Some ranges of Census 2010 census tract codes are used to identify distinctive types of census tracts. The code range in the 9400s is used for those census tracts with a majority of population, housing, or land area associated with an American Indian area and matches the numbering used in Census 2000. The code range in the 9800s is new for 2010 and is used to specifically identify special land-use census tracts; that is, census tracts defined to encompass a large area with little or no residential population with special characteristics, such as large parks or employment areas. Census tract codes in the 9900s represent census tracts delineated specifically to cover large bodies of water.

Tracts. Block Groups & Blocks by State/Area -- interactive table
  Click ShowAll button to refresh/reset; click column header to sort on that column; click again to sort other direction.
  See ranking table usage notes below ranking table. See related ranking tables --

Map View: Census Tracts
Tracts are labeled with green tract codes.
Address 1500 11th St, Sacramento, CA 95814 is shown by red marker.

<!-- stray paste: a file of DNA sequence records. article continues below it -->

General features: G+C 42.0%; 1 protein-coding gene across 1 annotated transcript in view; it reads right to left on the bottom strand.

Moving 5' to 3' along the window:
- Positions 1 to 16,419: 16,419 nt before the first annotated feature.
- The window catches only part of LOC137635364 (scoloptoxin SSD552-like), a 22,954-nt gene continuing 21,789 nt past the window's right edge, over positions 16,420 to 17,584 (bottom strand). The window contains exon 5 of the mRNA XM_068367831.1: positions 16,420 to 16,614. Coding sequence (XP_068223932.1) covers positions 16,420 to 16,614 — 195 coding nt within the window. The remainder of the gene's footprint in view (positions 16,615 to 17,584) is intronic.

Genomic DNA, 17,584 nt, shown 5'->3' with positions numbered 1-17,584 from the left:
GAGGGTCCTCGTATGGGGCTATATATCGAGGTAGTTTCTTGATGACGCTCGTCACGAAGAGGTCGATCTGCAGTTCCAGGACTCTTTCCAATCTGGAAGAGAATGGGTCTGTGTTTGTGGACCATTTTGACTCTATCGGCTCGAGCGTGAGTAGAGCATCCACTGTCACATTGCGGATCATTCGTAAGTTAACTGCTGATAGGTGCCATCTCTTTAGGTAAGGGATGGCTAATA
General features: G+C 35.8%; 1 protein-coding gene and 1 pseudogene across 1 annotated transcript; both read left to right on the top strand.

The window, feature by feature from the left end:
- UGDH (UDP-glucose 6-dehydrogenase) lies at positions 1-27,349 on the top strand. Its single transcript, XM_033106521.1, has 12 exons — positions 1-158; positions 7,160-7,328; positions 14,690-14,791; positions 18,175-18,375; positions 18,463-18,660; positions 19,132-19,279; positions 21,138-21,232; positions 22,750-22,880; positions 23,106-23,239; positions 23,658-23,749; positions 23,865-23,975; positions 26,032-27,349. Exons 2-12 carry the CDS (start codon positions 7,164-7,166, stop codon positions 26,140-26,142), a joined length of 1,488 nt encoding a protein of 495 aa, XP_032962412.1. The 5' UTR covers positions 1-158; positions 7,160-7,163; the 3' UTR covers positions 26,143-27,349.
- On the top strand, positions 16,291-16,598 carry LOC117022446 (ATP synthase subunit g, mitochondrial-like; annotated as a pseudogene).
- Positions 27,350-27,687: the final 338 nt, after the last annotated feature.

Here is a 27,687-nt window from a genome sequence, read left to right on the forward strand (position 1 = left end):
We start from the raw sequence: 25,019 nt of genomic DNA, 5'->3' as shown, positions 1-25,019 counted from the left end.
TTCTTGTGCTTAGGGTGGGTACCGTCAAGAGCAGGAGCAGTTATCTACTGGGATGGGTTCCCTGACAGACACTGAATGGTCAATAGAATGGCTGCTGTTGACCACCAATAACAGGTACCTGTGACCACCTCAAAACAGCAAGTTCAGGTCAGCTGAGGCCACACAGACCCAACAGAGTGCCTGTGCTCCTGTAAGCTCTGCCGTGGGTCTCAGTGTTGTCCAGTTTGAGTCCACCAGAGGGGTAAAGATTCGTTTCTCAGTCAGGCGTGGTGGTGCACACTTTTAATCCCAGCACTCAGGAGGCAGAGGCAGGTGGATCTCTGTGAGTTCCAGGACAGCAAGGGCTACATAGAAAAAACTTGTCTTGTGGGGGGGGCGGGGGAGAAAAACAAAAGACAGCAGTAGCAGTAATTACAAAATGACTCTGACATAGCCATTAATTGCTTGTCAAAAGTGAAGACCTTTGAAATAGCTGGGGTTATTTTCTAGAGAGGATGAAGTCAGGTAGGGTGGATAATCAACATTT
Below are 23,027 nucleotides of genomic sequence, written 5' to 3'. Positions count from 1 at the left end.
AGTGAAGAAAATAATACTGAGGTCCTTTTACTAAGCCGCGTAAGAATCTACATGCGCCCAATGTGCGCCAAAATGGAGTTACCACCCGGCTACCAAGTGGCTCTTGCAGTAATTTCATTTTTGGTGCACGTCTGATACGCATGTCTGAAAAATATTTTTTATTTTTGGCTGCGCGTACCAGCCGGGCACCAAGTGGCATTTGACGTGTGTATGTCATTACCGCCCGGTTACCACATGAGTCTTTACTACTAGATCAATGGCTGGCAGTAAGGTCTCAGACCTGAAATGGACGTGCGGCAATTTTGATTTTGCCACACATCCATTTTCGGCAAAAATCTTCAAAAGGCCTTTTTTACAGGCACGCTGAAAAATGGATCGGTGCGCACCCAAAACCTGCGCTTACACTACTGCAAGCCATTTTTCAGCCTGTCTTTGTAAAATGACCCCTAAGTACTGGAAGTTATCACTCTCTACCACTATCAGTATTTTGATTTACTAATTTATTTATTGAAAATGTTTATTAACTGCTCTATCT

View created using CV XE GIS.

Is the tract code 11.01 or 001101?
Both. Census tracts within a county are identified by a 4-digit basic code between 0001 and 9999, and may have a 2-digit suffix ranging from .01 to .98; for example, 6059.02. The decimal point separating the 4-digit basic tract code from the 2-digit suffix is shown in Census Bureau printed reports and maps. For geo-referencing, the decimal point is implied and does not appear; the 6-character tract code with lead zeroes is used -- a character string with no blanks and all numbers.

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Additional Information
ProximityOne develops geographic-demographic-economic data and analytical tools and helps organizations knit together and use diverse data in a decision-making and analytical framework. We develop custom demographic/economic estimates and projections, develop geographic and geocoded address files, and assist with impact and geospatial analyses. Wide-ranging organizations use our tools (software, data, methodologies) to analyze their own data integrated with other data. Follow ProximityOne on Twitter at Contact ProximityOne (888-364-7656) with questions about data covered in this section or to discuss custom estimates, projections or analyses for your areas of interest.